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Symphoria rolls out the red carpet for ‘A Night at the Oscars’ and puts Jillian Honn in the spotlight for ‘Water Music’

By nature and by nurture, Syracuse native Lizzie Klemperer comes to her career as a Broadway musical singer quite inherently. Her mother, Christine Klemperer, is an opera singer, and her father, Fred Klemperer, a violinist. They met at Ithaca College, and they have spent their professional careers performing with Syracuse Opera, Symphoria, and a host of regional organizations.

Lizzie, who will headline the Feb. 10 Symphoria Pops Series concert, “A Night at the Oscars,” grew up in a home filled with music and began her own career singing in the Syracuse Children’s Chorus and participating in area community theater.

“My parents were always practicing for their various projects, and my finding a chamber music ensemble rehearsing in the living room was a common experience,” Lizzie says. “All of that in addition to their individual teaching studios with around-the-clock schedules just made music a natural part of life for me. I realize more and more how lucky I was.”

After earning a BFA at the University of Michigan, Lizzie went to New York City, where she was most recently in the cast of Steve Martin’s Tony Award-nominated “Bright Star.” She has spent the last year touring with a revamped production of “The Secret Garden,” which is Broadway bound. Back in NYC now, she is creating her own cabaret show to debut this spring at a new venue in midtown Manhattan.

From singing at the Kennedy Center, Lincoln Center and Broadway venues, Lizzie comes back to Crouse-Hinds Theater, where she last sang more than a decade ago with Syracuse Symphony for a production of “The Snowman.” She says she’s eager to return and is happy her schedule has meshed with that of Symphoria so she can perform again with her father and her many friends in CNY’s professional orchestra.

“I look forward to collaborating with Pops Conductor Sean O’Loughllin, and I think the program for this concert is simply wonderful,” Lizzie says. “I get to sing a huge variety of music that is really great, but I think I’m most excited about ‘Colors of the Wind’ because it is a gorgeous song, timeless.” She recalls singing the Menken and Schwartz song in a community theater production of “Pocahontas” and is feeling nostalgic now for that youthful time.

Lizzie is also looking forward to being part of a show in which the orchestra will play selections from the 2016 movie musical “La La Land,” by Benj Pasek and Justin Paul. “They were my schoolmates at Michigan, and it’s been such a treat to see how huge their success has been over the past few years,” she says.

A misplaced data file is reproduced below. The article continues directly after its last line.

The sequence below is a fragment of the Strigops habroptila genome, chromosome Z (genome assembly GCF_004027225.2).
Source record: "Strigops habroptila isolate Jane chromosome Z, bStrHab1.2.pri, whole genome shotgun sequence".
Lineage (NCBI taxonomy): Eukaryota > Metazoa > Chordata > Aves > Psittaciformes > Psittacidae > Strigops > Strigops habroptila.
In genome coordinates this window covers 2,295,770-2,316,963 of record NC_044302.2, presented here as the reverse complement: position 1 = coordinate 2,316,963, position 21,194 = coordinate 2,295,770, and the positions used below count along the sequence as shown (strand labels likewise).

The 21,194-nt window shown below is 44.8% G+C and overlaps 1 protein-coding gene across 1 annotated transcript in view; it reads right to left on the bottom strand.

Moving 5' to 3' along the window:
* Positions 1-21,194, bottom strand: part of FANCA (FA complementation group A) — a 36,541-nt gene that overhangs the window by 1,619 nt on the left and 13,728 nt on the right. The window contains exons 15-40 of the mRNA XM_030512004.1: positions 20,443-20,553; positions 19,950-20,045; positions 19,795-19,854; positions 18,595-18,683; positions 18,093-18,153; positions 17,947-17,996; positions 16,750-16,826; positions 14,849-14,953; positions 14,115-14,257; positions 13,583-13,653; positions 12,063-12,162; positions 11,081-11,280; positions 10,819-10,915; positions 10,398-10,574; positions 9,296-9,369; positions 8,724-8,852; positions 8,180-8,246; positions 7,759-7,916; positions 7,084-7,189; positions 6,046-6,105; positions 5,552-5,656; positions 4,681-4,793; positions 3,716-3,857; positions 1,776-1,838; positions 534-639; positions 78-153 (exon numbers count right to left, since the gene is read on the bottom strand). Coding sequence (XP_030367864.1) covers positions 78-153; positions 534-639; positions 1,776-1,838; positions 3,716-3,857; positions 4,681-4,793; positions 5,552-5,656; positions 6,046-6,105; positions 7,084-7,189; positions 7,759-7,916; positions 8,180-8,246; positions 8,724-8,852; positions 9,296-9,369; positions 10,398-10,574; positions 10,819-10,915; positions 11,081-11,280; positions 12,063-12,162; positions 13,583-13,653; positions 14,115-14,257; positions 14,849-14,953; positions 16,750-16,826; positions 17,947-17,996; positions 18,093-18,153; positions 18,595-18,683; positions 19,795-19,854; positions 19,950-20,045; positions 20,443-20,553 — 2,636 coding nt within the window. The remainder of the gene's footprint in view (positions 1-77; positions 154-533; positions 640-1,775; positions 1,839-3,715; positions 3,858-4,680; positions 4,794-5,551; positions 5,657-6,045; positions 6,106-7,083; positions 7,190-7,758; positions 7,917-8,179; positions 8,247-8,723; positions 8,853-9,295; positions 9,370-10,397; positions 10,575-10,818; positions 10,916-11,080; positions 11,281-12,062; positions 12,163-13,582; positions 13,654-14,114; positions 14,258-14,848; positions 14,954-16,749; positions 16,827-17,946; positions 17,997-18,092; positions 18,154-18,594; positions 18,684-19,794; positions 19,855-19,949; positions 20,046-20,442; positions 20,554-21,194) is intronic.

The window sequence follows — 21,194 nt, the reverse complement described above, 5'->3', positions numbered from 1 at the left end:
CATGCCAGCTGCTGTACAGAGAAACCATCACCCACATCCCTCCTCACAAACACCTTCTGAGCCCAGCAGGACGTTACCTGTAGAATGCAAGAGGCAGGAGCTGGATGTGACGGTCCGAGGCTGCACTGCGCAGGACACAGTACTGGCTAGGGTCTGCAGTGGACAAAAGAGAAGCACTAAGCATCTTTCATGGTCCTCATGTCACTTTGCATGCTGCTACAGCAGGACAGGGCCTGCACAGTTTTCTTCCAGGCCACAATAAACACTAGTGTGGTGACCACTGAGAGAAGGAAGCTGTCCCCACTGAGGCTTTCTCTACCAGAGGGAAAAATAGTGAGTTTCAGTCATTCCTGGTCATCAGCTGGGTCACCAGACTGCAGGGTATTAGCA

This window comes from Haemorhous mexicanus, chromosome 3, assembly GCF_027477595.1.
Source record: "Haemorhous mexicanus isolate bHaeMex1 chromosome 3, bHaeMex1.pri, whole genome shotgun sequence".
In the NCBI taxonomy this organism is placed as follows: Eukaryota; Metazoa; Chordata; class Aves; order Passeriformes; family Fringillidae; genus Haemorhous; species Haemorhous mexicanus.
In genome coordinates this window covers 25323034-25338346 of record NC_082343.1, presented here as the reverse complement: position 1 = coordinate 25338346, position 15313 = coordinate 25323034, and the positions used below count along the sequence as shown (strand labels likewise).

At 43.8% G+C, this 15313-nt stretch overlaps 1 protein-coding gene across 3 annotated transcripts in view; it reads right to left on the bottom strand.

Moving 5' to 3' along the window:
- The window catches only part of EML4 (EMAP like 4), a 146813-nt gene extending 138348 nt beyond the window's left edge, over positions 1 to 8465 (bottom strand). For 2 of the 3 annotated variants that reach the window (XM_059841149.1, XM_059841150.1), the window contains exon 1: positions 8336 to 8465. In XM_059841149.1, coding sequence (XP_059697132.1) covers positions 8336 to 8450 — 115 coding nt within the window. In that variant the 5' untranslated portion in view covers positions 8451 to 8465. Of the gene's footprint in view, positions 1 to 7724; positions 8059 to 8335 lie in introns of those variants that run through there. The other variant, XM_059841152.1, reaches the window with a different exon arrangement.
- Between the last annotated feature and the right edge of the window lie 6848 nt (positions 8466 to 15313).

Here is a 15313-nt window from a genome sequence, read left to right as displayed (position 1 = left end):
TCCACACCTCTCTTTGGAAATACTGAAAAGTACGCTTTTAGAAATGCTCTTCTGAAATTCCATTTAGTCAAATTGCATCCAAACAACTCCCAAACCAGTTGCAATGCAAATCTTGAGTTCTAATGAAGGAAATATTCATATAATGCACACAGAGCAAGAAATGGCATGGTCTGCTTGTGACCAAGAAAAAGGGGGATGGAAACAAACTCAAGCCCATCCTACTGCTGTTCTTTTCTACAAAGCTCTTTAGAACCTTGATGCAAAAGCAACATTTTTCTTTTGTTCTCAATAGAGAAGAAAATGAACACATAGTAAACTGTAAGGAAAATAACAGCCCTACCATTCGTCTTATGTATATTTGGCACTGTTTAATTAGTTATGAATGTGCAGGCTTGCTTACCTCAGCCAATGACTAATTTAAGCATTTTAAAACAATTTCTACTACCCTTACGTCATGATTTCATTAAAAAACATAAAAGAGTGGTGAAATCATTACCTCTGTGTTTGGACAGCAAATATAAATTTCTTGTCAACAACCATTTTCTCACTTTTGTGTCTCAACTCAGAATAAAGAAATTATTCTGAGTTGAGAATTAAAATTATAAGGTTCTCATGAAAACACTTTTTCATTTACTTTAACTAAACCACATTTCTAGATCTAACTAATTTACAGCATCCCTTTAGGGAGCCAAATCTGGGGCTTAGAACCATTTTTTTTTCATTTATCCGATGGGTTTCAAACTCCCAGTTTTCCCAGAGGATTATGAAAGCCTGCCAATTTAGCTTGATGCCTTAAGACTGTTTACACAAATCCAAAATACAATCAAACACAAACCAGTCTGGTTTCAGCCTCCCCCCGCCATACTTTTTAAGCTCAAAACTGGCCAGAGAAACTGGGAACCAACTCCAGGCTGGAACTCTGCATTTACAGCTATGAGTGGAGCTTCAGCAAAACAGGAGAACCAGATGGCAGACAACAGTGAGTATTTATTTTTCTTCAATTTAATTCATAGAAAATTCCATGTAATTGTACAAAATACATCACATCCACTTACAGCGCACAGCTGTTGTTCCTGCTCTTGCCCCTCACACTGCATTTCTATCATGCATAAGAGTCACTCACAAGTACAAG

With Lizzie in the spotlight and O’Loughlin on the podium, “A Night at the Oscars” features two local artists who are national figures in the music world. O’Loughlin tours with Josh Groban and was the conductor for NBC’s “A Very Pentatonix Christmas;” Groban’s holiday appearance on Good Morning America, and the CBS special, “A Home for the Holidays.”

“A Night at the Oscars” will include winning selections by Mancini (“Moon River”), Bernstein (“West Side Story), Arlen (“Over The Rainbow”) and the late Syracuse musician Calvin Custer’s arrangement of music from “Forest Gump.” The audience will find a few surprises, including choreography on some selections from the Ballet and Dance Center and an opportunity to strut in style on the requisite Red Carpet.

Water Music at the Casual Series

Symphoria’s February offerings end on the 18th when Music Director Lawrence Loh will conduct and principal oboist Jillian Honn will be the soloist for “Water Music” at St. Paul’s Syracuse, 2:30 p.m.

The concert opens with Beethoven’s Symphony No. 1 in C major. Following intermission, Honn will be featured on Mozart’s Concerto for Oboe in C major, 1777, a piece the composer adapted for his second flute concerto in order to quickly fulfill a commission, a move that has created a mysterious and winding path for the original work.

Program notes explain that Honn, a graduate of the Eastman School of Music and a founding member of the Eclectet Wind Quintet, will blend elements from several editions of the concerto and add much of her own interpretation in the cadenzas, virtuoso flourishes in solo passages within a work.

Selections from the first suite of Handel’s “Water Music” conclude the program.

Tickets for both concerts are available at and 315-299-5598.